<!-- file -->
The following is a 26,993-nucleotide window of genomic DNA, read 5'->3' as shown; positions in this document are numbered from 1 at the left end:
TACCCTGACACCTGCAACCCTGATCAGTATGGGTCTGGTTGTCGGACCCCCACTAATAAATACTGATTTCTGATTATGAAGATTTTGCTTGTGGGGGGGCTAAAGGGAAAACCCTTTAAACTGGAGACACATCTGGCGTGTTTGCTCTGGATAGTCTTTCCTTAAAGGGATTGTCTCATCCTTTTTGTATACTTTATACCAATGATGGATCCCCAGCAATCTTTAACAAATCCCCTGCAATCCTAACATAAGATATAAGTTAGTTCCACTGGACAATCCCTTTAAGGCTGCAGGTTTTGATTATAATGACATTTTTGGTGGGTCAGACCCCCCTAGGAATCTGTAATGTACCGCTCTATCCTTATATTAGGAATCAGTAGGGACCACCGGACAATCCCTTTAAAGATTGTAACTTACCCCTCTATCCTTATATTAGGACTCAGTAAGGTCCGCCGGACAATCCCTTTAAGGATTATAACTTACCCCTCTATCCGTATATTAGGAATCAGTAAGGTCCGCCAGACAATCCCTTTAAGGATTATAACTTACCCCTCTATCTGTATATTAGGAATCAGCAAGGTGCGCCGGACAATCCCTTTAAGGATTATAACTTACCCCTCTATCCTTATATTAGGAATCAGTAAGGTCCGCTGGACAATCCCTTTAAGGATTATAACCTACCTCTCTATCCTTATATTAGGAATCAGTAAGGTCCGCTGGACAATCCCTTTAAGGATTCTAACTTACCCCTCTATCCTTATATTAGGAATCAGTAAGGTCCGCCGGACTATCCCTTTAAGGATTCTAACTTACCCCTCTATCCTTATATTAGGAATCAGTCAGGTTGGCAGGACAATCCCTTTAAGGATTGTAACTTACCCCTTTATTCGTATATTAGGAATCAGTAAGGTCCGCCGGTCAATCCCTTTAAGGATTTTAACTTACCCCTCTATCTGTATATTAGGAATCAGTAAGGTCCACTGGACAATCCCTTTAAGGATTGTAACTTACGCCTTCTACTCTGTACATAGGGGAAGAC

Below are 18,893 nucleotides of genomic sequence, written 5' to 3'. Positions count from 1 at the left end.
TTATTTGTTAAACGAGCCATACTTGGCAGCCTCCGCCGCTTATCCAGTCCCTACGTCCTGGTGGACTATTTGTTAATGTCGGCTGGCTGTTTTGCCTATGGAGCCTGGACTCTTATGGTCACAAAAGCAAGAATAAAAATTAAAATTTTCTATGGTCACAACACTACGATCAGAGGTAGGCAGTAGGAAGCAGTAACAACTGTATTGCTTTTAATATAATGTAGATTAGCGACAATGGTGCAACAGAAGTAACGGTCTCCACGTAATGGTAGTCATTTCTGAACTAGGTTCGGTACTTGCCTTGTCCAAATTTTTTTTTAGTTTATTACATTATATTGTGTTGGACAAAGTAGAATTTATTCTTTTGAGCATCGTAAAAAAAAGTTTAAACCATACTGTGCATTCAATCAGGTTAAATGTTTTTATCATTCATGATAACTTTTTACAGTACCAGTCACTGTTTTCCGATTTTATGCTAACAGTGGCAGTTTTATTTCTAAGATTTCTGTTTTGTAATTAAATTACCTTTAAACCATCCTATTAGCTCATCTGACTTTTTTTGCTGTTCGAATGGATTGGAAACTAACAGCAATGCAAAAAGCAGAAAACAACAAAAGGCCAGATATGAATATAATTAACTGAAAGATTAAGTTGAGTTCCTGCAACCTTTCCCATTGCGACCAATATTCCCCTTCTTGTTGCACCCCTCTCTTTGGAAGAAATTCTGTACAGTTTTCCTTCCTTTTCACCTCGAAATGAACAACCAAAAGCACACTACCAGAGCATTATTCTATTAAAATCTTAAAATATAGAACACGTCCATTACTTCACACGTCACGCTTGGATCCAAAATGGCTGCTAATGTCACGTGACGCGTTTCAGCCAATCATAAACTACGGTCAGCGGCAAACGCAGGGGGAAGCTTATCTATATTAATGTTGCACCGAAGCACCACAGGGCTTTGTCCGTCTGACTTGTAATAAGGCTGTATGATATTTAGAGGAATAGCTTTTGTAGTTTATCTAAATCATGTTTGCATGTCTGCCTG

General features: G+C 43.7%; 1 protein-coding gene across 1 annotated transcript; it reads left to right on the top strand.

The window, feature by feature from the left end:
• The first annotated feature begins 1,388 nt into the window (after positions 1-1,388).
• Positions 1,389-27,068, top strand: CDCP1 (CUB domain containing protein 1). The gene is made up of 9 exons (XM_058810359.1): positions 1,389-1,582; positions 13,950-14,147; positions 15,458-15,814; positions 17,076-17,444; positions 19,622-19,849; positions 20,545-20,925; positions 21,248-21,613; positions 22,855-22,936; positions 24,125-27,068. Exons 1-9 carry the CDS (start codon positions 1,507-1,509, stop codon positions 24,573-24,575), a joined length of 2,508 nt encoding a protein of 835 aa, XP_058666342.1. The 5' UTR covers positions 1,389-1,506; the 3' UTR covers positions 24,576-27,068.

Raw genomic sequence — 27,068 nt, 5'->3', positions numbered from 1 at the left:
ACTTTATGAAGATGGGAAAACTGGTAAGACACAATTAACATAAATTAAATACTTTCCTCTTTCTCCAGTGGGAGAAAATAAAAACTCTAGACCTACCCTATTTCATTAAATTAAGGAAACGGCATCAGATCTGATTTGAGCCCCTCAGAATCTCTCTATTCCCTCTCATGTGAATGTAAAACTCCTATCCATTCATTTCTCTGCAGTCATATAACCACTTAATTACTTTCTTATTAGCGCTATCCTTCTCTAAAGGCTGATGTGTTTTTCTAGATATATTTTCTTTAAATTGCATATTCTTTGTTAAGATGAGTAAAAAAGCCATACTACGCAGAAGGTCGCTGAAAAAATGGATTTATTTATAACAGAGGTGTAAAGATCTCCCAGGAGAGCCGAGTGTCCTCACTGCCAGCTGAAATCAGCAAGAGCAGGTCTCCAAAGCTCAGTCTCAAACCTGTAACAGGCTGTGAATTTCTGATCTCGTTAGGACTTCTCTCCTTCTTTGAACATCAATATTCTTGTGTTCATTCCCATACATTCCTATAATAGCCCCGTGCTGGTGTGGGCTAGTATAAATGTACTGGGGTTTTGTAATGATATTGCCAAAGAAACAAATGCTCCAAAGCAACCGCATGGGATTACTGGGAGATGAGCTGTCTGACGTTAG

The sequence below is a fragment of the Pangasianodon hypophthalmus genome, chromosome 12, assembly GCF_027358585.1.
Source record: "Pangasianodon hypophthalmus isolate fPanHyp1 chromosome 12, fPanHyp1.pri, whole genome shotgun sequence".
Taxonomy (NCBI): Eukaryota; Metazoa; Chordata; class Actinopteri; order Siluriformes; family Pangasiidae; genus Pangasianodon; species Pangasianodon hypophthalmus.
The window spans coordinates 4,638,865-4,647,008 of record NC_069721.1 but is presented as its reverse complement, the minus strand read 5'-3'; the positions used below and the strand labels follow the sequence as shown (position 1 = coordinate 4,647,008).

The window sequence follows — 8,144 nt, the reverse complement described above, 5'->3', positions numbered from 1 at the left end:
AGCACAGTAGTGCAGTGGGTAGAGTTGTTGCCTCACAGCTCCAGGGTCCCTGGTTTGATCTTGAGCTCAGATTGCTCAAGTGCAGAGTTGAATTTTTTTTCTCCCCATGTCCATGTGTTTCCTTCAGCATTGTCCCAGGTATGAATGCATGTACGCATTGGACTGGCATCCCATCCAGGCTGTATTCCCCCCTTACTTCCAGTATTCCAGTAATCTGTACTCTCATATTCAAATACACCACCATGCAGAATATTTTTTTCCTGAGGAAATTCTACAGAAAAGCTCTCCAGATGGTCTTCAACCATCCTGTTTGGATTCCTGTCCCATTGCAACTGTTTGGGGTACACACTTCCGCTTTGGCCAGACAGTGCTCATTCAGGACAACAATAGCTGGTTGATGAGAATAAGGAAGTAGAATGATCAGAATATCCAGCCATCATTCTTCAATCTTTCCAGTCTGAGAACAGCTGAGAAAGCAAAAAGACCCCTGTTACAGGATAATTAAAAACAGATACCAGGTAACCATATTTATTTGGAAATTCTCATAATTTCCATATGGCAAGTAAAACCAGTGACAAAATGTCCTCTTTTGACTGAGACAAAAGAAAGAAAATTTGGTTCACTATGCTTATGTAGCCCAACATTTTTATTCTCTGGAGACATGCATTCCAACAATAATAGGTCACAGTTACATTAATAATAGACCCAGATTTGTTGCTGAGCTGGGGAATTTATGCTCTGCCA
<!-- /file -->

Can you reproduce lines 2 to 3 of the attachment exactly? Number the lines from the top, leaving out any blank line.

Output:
TACCCTGACACCTGCAACCCTGATCAGTATGGGTCTGGTTGTCGGACCCCCACTAATAAATACTGATTTCTGATTATGAAGATTTTGCTTGTGGGGGGGCTAAAGGGAAAACCCTTTAAACTGGAGACACATCTGGCGTGTTTGCTCTGGATAGTCTTTCCTTAAAGGGATTGTCTCATCCTTTTTGTATACTTTATACCAATGATGGATCCCCAGCAATCTTTAACAAATCCCCTGCAATCCTAACATAAGATATAAGTTAGTTCCACTGGACAATCCCTTTAAGGCTGCAGGTTTTGATTATAATGACATTTTTGGTGGGTCAGACCCCCCTAGGAATCTGTAATGTACCGCTCTATCCTTATATTAGGAATCAGTAGGGACCACCGGACAATCCCTTTAAAGATTGTAACTTACCCCTCTATCCTTATATTAGGACTCAGTAAGGTCCGCCGGACAATCCCTTTAAGGATTATAACTTACCCCTCTATCCGTATATTAGGAATCAGTAAGGTCCGCCAGACAATCCCTTTAAGGATTATAACTTACCCCTCTATCTGTATATTAGGAATCAGCAAGGTGCGCCGGACAATCCCTTTAAGGATTATAACTTACCCCTCTATCCTTATATTAGGAATCAGTAAGGTCCGCTGGACAATCCCTTTAAGGATTATAACCTACCTCTCTATCCTTATATTAGGAATCAGTAAGGTCCGCTGGACAATCCCTTTAAGGATTCTAACTTACCCCTCTATCCTTATATTAGGAATCAGTAAGGTCCGCCGGACTATCCCTTTAAGGATTCTAACTTACCCCTCTATCCTTATATTAGGAATCAGTCAGGTTGGCAGGACAATCCCTTTAAGGATTGTAACTTACCCCTTTATTCGTATATTAGGAATCAGTAAGGTCCGCCGGTCAATCCCTTTAAGGATTTTAACTTACCCCTCTATCTGTATATTAGGAATCAGTAAGGTCCACTGGACAATCCCTTTAAGGATTGTAACTTACGCCTTCTACTCTGTACATAGGGGAAGAC

Below are 18,893 nucleotides of genomic sequence, written 5' to 3'. Positions count from 1 at the left end.